After his highs and lows through his brief battle with cancer, Jobs concludes with yet another lesson to takeaway from his remarkable life. “No matter how much money you have, even the richest man can’t buy time.”

                8. Warren Buffett: Balance is Essential to Success

                  Despite being the third wealthiest person in the world, Warrant Buffett sported a frugal lifestyle for most of his life.

                  After buying a house in Omaha, Nebraska for just above 31,000 dollars, he has lived there since 1958. As a leading investor and a founder at Berkshire Hathaway, Buffett believes in setting aside an amount to save and spend only on necessities.

                  With a long term goal as a top priority in mind always, treating oneself can be sustainable once in a while. He advices to save money by deciding first and foremost what aspects to scrimp on and what aspects to splurge on to ensure a happy and balanced lifestyle.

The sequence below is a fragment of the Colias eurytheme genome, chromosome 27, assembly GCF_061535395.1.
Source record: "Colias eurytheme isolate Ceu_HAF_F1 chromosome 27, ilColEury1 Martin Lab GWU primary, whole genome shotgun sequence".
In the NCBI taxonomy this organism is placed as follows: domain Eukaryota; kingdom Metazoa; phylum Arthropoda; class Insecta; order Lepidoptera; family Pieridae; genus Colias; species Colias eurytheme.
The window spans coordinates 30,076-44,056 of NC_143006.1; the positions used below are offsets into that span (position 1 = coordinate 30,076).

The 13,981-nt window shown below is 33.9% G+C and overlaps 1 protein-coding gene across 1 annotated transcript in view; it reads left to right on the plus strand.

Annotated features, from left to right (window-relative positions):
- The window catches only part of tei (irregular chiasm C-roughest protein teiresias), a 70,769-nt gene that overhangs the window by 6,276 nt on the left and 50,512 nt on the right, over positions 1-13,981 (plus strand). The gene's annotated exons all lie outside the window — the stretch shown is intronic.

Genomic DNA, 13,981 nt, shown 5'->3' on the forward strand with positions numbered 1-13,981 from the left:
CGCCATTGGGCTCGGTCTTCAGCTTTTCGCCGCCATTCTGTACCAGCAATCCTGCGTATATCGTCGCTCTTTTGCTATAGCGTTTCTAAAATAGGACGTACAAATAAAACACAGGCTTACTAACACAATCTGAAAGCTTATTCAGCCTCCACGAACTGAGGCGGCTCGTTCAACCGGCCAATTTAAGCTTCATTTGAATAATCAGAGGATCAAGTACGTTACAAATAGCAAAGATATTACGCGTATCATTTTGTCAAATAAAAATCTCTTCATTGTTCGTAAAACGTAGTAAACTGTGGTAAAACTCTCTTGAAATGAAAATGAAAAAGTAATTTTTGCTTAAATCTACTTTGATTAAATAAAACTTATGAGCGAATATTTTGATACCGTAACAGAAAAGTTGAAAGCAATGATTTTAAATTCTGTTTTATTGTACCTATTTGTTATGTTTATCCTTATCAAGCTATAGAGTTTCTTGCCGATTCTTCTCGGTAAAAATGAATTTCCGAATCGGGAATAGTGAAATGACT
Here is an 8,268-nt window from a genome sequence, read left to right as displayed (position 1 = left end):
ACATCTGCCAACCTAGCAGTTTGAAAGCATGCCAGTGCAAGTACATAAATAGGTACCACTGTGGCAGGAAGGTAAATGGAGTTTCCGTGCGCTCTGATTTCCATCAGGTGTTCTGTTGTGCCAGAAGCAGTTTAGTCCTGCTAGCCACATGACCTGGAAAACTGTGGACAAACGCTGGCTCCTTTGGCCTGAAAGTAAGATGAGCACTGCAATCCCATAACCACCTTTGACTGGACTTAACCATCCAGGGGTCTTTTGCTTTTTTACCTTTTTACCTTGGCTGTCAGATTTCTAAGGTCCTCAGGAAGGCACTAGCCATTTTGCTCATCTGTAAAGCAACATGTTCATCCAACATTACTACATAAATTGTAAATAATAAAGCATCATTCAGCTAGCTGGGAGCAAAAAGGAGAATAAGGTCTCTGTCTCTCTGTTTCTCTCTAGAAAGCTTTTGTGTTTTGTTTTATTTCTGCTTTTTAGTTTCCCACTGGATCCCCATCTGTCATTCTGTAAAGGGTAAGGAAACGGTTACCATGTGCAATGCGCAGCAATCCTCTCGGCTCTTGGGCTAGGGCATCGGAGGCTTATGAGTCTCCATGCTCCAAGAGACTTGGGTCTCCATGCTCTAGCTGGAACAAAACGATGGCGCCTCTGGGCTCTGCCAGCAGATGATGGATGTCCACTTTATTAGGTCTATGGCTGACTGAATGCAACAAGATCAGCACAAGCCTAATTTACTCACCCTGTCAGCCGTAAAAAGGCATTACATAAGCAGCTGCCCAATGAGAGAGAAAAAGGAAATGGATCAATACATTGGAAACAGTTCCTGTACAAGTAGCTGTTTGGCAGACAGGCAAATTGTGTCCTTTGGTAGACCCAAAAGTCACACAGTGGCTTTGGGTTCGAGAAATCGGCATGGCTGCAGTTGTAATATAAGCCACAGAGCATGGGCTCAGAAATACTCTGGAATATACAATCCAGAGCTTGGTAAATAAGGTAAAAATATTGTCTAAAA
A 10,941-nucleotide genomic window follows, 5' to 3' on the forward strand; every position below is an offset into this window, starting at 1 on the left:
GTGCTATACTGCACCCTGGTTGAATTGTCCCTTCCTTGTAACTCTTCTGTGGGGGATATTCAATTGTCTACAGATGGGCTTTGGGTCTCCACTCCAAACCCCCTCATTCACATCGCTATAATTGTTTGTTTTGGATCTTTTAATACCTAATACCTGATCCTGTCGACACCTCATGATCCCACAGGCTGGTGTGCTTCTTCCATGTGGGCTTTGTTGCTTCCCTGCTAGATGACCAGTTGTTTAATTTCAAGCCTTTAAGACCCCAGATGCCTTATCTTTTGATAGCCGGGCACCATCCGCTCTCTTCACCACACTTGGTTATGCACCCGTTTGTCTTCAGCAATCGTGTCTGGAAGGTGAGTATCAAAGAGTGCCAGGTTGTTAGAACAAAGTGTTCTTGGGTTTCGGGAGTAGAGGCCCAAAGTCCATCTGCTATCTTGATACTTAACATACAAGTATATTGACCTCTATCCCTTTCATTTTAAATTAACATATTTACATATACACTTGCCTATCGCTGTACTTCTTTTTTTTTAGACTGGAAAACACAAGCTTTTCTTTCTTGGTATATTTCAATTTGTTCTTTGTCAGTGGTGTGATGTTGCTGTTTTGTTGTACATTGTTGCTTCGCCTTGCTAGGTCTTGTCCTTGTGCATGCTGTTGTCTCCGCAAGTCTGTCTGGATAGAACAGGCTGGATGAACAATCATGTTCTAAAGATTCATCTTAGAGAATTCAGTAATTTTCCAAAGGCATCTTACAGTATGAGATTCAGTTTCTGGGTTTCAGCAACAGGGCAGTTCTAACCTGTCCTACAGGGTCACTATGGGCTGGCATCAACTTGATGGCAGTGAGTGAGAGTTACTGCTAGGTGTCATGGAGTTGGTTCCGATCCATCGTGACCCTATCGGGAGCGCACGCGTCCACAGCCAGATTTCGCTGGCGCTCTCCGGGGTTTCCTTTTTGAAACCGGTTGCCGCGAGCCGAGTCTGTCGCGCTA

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                  9. Jack Ma: Never Give up

                    On every journey to success, everybody stumbles and arrives at roadblocks. Some more than most, like Jack Ma, who survived countless rejections and failures only to get back up and brave every storm.

                    Ma is the founder of multinational technology conglomerate Alibaba Group. Despite being rejected to Harvard after every one of his 10 applications, Ma was never defeated.

                    His grit and tenacity is a fine testament to the fact that grades do not determine a future. While qualifications on paper are important, the development of skills and an attitude is just as helpful in making a recipe for success.